Last fall, discussions began around campus about the possibility of a cheer team, sparked by a campus-wide email sent by former athletics director Greg Eide: “I am curious how many Warriors we have on campus with cheerleading experience, and if there is enough interest to consider starting a cheer squad.” Eide encouraged interested students to reply. That casual, simple, broad email sparked quite a debate.
“I feel like the cheer spirit is already taken care of by the students who attend games,” Katrina Garcia said. “I don’t think we need a cheer team to help us have school spirit.”
Two groups formed in the debate: those convinced that a cheer squad is entirely unnecessary and those extremely interested.
“Corban has a community that isn’t common in other universities,” Garcia said. “We make up our own cheers and we support our own. When we cheer, we feed off each other, so having cheerleaders, I feel, would take away the spirit of the student body that attend games.”
Samantha Croff, a high school cheerleader, loved the idea of bringing a cheer team to Corban whether that is competitive or game cheer.
“I love that students lead cheers at games,” Samantha Croff said. “One of my favorite aspects of this sport is being able to join with other students in encouraging and supporting other athletes during games.”
Dr. Steve “Twiggs” Reed, Corban’s new athletics director, said that the athletics department is still considering having a cheerleading team – but “looking more into the competitive cheer rather than game day cheer,” he said.
Reed went on to explain how competitive cheer is closer to gymnastics; and said he understands the outfits and dancing may be a bit controversial, but the sport is more tumbling and stunts than lewd dancing.
Croff agrees that the dancing and clothes can be classier and equally as impressive when compared to other universities.
“Wearing comfortable uniforms that promote athletic success can also be modest and representative of our Christian values,” Croff said. “We shouldn’t ever give up our values for the sake of a sport, or anything else for that matter.”
Croff went on to explain that with the right coaches and instructors cheer can accomplish Corban’s mission.
“Uniforms are generally the same for games and competitions, depending on the team and funding,” Croff said. “Cheerleading uniforms and routines are based on the coach’s leadership and, in my experience, the coach designs the uniform and plans the routines, cheers, and dances.”
“I’ve noticed that there are not a lot of schools that do competitive cheer in our area,” Reed said. “We could be the first. The only schools that do competitive cheer are in higher divisions, so we may need to go into higher divisions right off the bat if we want to compete.”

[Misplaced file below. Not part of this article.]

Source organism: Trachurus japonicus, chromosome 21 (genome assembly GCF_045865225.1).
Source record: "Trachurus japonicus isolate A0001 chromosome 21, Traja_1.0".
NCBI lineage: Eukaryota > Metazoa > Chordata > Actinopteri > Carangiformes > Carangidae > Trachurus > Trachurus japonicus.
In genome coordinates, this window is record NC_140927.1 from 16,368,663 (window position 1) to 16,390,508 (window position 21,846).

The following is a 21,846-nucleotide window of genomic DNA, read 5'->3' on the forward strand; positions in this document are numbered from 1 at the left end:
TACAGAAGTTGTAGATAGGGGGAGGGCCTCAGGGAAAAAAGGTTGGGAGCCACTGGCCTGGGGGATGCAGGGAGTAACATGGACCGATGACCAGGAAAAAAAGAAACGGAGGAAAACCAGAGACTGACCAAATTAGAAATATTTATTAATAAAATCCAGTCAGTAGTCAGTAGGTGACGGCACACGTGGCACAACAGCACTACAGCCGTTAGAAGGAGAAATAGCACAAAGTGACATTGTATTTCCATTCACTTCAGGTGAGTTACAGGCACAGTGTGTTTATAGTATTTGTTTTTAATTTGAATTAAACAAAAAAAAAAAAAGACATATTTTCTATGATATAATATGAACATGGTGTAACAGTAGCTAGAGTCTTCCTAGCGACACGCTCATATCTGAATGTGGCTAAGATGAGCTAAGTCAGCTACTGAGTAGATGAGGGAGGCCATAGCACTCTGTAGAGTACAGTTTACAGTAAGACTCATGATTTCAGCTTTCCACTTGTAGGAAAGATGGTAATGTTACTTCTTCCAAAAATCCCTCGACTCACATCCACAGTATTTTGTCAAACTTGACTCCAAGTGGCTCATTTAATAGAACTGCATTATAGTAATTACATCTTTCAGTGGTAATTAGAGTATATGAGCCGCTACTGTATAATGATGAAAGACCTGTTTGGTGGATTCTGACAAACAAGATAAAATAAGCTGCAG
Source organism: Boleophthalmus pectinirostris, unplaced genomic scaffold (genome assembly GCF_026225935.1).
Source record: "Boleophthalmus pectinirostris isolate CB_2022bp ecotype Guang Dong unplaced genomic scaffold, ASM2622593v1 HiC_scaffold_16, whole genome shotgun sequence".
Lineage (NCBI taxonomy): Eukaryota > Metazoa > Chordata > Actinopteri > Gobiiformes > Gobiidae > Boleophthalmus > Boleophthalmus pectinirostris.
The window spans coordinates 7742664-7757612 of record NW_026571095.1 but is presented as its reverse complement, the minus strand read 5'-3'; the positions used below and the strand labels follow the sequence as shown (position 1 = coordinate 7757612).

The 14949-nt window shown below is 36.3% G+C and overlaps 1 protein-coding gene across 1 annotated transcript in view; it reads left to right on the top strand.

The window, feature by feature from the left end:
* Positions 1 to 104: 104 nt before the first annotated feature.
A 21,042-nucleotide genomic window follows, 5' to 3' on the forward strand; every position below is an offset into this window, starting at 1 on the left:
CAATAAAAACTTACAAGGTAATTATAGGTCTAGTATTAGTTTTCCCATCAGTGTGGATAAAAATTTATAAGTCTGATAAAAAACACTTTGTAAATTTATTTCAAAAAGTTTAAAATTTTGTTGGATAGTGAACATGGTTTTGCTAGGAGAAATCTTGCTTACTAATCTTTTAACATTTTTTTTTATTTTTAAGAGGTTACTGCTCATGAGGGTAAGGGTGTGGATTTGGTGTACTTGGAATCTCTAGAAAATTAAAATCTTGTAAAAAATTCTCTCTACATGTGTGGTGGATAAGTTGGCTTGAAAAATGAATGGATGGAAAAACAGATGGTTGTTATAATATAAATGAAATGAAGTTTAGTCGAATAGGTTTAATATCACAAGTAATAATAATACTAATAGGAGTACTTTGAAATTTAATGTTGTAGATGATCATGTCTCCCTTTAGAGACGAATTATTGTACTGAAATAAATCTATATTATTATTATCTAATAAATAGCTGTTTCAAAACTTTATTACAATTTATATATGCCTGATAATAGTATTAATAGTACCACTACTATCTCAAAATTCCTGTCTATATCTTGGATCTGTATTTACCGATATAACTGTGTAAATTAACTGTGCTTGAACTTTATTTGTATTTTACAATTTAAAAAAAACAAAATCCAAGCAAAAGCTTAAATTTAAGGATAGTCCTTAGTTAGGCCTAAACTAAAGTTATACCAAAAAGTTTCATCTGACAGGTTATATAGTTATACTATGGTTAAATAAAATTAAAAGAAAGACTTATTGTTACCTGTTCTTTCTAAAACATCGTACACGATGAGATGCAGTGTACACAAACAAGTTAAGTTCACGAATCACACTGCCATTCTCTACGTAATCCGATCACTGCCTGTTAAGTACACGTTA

Reed said that a concern that has been mentioned is whether students would even be interested in forming a team and if it would bring in more students. Croff believes it will impact Corban in a more positive than negative way.
“I personally know a few current Corban students who would be interested in joining a cheer team at Corban if that were an option,” Croff said. “I have also met prospective students who have mentioned their interest in participating on a cheer team at Corban. Being from the Salem area I’ve noticed that dance and cheer are huge in Oregon. I think having cheer at Corban could increase enrollment, as well as expand our athletic department.”
Garcia expressed her concerns and other’s concerns: what kind of people we would be attracting.
“We are a Christian university,” Naomi Harris, softball player, said. “We pride ourselves in being just that and implementing God in everything we do. My concern is that once we start adding new sports to attract more people to our school, it would attract people who don’t believe in our mission.”
If a team were to form, Reed said, it would be a sport with a scholarship opportunity just like the other sports. He added that there are gyms close to Corban that are willing to have the team practice there until the new sports complex is built.
“There are a lot of sports as is,” Garcia said. “And the space, during the rainy season, is tight with every sport trying to use the gym to practice when they can’t outside.”
Garcia added, “We even have students already who are mainly here for the scholarship the athletic department provides. So, what’s to say that we won’t have that with incoming athletes when adding new sports?”